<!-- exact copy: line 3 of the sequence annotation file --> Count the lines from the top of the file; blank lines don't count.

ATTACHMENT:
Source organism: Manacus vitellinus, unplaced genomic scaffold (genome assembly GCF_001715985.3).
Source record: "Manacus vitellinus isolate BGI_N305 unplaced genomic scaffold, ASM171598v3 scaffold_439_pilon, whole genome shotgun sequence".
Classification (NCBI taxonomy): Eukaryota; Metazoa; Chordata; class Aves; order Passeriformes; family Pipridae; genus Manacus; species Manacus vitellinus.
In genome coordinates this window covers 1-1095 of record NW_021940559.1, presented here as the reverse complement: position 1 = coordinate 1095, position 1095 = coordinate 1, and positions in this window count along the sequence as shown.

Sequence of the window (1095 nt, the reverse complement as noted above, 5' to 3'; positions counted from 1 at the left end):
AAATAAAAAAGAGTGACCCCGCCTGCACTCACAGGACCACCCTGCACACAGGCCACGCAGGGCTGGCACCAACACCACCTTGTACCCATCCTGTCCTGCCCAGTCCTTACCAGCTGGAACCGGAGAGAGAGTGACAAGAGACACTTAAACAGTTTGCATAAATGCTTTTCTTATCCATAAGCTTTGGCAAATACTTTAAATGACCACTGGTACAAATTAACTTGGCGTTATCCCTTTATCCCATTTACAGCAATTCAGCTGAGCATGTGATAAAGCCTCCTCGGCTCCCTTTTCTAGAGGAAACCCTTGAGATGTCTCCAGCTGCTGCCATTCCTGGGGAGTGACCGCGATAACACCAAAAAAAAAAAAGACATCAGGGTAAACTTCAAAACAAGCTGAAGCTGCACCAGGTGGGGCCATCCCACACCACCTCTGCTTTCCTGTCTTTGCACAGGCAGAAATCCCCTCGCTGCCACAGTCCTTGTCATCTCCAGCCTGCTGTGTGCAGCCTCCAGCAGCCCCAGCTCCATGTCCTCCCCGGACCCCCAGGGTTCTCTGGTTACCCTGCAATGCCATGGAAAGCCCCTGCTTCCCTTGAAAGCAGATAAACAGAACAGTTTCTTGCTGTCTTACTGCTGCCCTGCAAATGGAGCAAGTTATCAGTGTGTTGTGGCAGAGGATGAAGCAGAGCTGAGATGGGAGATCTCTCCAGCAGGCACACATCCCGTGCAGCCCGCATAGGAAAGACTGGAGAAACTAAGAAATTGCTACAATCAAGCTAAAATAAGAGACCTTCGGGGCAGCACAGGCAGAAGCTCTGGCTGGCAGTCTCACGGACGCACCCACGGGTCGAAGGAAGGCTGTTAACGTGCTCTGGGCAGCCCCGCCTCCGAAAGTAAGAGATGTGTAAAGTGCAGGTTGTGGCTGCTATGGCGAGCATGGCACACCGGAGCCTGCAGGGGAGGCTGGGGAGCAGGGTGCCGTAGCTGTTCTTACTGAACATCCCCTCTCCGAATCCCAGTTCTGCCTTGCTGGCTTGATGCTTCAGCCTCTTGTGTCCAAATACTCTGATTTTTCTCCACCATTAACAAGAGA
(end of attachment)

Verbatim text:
Classification (NCBI taxonomy): Eukaryota; Metazoa; Chordata; class Aves; order Passeriformes; family Pipridae; genus Manacus; species Manacus vitellinus.